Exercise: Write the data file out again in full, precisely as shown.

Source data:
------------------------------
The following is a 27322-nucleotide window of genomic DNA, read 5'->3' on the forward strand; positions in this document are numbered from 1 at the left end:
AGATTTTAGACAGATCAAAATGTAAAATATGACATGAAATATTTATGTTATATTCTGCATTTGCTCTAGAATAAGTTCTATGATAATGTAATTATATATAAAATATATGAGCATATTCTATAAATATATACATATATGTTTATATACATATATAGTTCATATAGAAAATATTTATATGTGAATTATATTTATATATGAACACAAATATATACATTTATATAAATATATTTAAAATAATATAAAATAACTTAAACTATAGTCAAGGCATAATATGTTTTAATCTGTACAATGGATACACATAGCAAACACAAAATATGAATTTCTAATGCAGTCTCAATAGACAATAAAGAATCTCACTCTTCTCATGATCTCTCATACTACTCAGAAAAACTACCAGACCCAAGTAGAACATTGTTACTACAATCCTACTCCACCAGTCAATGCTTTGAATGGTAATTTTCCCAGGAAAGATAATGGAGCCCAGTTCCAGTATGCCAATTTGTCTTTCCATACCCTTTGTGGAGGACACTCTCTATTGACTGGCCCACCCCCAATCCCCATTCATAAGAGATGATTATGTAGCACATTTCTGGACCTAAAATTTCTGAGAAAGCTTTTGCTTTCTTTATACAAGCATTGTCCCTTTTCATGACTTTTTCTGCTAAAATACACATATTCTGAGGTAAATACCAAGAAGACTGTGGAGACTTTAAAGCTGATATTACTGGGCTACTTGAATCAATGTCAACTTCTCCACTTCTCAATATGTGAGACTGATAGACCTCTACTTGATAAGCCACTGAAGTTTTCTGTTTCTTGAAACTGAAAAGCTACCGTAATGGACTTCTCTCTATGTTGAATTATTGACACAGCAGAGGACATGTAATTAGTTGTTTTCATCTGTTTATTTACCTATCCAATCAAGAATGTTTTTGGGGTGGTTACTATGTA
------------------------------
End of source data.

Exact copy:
The following is a 27322-nucleotide window of genomic DNA, read 5'->3' on the forward strand; positions in this document are numbered from 1 at the left end:
AGATTTTAGACAGATCAAAATGTAAAATATGACATGAAATATTTATGTTATATTCTGCATTTGCTCTAGAATAAGTTCTATGATAATGTAATTATATATAAAATATATGAGCATATTCTATAAATATATACATATATGTTTATATACATATATAGTTCATATAGAAAATATTTATATGTGAATTATATTTATATATGAACACAAATATATACATTTATATAAATATATTTAAAATAATATAAAATAACTTAAACTATAGTCAAGGCATAATATGTTTTAATCTGTACAATGGATACACATAGCAAACACAAAATATGAATTTCTAATGCAGTCTCAATAGACAATAAAGAATCTCACTCTTCTCATGATCTCTCATACTACTCAGAAAAACTACCAGACCCAAGTAGAACATTGTTACTACAATCCTACTCCACCAGTCAATGCTTTGAATGGTAATTTTCCCAGGAAAGATAATGGAGCCCAGTTCCAGTATGCCAATTTGTCTTTCCATACCCTTTGTGGAGGACACTCTCTATTGACTGGCCCACCCCCAATCCCCATTCATAAGAGATGATTATGTAGCACATTTCTGGACCTAAAATTTCTGAGAAAGCTTTTGCTTTCTTTATACAAGCATTGTCCCTTTTCATGACTTTTTCTGCTAAAATACACATATTCTGAGGTAAATACCAAGAAGACTGTGGAGACTTTAAAGCTGATATTACTGGGCTACTTGAATCAATGTCAACTTCTCCACTTCTCAATATGTGAGACTGATAGACCTCTACTTGATAAGCCACTGAAGTTTTCTGTTTCTTGAAACTGAAAAGCTACCGTAATGGACTTCTCTCTATGTTGAATTATTGACACAGCAGAGGACATGTAATTAGTTGTTTTCATCTGTTTATTTACCTATCCAATCAAGAATGTTTTTGGGGTGGTTACTATGTA